Melinda Henneberger

Funny, but JoCo 13-year-old arrested for finger gun just looked like shy kid in court

The slight 13-year-old who was charged with a felony for pointing her finger at four classmates and pretending to shoot them and then herself appeared in court on Tuesday in Overland Park.

Maybe that was a real killer in the glasses and pink sweater, holding tight onto her grandpa, who in turn kept squeezing her shoulder to offer reassurance. (“Always say, ‘Yes, your honor,’ ’’ he whispered at one point.)

But she sure did a great impersonation of a shy little kid, shaking slightly as she stood before the bench. When the judge mentioned that the girl’s mom, who recently moved to Norway, could join the next hearing by phone if that made sense given the time difference, the girl raised her hand, as if in class, and waited for the judge to call on her before offering in a small voice that Oslo is nine hours ahead of where she’s been living these last weeks, with her grandfather in California.

If she’s not the perennially picked-on lover of kittens and gun control that her family has described, this spontaneous display of diffidence was a diabolically canny touch.

But that scenario is about as convincing as Overland Park Police Chief Frank Donchez’ insistence that eighth graders at Westridge Middle School in the Shawnee Mission district are “generally in fear of this individual.”

According to her mother, she’s been bullied for some time — punched in the face on the school bus, and left sobbing in the lunchroom. On Sept. 18, after a boy asked tauntingly which five people in the class she’d shoot if she could, she answered by pointing her finger at him, several others, and finally herself: Bang, bang, bang, bang, bang.

The next day, somebody reported on the bullying tip line that she’d absolutely terrified her schoolmates with this gesture. Were these whistleblowers the same bullies who’d provoked her in the first place?

Either way, she should never have been put in handcuffs. You’d think that turning a pretend gun on herself would have prompted a call to counselors rather than cops.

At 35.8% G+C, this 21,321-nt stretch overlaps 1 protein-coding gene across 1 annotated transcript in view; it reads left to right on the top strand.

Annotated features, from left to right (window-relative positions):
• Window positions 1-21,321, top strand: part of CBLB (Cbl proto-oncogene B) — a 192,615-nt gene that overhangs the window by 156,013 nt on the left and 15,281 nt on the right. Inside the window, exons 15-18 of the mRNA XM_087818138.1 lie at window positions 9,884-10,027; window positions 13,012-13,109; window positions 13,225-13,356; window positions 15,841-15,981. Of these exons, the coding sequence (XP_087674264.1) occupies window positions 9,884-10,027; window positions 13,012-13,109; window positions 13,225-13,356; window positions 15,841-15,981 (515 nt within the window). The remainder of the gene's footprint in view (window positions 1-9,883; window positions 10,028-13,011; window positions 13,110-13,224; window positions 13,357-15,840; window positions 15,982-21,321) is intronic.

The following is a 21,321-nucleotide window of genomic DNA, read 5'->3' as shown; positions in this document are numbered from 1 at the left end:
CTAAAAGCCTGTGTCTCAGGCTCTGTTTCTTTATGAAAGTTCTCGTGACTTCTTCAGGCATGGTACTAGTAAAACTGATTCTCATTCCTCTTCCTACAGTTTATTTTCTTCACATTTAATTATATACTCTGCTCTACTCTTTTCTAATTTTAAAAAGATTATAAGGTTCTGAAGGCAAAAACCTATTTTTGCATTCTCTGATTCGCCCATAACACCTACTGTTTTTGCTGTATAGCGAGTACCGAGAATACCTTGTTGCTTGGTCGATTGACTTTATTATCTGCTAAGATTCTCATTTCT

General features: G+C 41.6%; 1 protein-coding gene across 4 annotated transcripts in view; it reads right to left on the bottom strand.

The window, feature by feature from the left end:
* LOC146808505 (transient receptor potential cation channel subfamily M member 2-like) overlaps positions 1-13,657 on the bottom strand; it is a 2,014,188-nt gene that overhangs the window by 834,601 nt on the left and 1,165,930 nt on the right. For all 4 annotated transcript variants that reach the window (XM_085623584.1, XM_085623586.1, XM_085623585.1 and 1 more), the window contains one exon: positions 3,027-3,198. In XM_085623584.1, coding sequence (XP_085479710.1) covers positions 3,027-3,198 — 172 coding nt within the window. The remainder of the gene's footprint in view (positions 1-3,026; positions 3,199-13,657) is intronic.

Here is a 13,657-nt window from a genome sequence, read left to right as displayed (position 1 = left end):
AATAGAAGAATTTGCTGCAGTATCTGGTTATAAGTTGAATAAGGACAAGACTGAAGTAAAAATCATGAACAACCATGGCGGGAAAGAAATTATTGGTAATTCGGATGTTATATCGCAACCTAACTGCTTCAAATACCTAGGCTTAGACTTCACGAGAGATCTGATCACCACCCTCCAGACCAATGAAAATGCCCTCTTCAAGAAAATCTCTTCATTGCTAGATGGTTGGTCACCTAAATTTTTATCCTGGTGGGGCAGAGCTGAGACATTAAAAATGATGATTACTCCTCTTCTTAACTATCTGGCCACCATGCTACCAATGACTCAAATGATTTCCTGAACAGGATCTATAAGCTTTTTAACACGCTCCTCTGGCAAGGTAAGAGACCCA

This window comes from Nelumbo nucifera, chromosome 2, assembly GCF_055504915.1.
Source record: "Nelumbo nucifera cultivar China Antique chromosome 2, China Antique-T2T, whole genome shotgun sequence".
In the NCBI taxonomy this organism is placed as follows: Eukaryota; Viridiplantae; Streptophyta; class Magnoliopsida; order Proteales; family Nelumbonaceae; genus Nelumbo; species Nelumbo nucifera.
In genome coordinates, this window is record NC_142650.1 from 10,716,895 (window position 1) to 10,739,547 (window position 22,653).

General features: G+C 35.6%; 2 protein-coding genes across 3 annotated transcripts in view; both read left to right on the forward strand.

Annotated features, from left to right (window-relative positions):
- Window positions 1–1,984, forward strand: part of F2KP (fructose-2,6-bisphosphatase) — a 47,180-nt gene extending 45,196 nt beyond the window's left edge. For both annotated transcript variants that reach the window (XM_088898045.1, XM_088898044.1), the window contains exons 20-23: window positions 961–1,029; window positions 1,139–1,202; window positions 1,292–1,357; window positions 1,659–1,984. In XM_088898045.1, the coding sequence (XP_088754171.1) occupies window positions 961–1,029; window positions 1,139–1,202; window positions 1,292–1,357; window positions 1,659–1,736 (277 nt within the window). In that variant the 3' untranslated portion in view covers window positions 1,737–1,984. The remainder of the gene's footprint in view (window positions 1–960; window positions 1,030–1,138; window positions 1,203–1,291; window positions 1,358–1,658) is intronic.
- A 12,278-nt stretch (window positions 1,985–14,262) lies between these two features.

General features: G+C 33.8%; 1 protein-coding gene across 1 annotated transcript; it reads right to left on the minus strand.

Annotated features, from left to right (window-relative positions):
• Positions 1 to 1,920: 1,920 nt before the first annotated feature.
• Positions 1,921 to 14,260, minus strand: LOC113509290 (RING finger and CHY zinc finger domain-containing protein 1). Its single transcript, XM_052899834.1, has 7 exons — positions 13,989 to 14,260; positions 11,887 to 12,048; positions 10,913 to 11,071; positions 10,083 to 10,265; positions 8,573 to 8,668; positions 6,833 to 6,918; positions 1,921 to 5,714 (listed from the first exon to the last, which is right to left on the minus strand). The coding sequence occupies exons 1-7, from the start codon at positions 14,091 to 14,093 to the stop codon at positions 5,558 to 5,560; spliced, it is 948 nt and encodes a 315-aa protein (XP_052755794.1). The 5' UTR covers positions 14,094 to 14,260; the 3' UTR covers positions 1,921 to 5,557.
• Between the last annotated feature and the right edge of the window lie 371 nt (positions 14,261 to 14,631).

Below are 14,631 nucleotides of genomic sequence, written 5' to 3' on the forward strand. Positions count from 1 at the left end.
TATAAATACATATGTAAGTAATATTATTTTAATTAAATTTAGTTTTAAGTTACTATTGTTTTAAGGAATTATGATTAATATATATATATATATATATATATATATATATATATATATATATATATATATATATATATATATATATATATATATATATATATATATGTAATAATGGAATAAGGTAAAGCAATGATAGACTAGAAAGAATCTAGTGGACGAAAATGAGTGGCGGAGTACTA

The girl’s mother, Vanessa McCaron, says the school’s resource officer told her that “I will press charges against anyone who I think has broken the law.”

According to court documents, the girl “unlawfully and feloniously communicated a threat to commit violence, with the intent to place another in fear, or with the intent to cause the evacuation, lock down or disruption in regular, ongoing activities.” Chilling.

Donchez maintains that it’s those of us who see the police action as excessive who have acted too hastily when we should have just trusted that they know best.

Only, charging her with a felony never made any sense. If police and prosecutors really find her as menacing as they’ve suggested she is in defending the kind of get-a-load-of-this overreaction that keeps Fox News in business, then why did they offer her a chance to apply for diversion at Tuesday’s hearing?

Thank goodness they did, instead of putting her in detention for a year to prove a point. But one danger of having cops in schools is that they can tend to see all kinds of kid problems through a criminalizing, law enforcement lens.

And if school resource officers arrested every student who did something another middle schooler saw as threatening, criminal justice reform would have no chance at all.

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Melinda Henneberger is a columnist and member of The Star’s editorial board. She has covered crime, local and state government, hospitals, social services, prisons and national politics. For 10 years, she was a reporter for The New York Times in New York, Washington, D.C. and Rome. In 2019, she was a Pulitzer finalist for commentary and received the Mike Royko Award for Commentary and Column Writing from the News Leaders Association.
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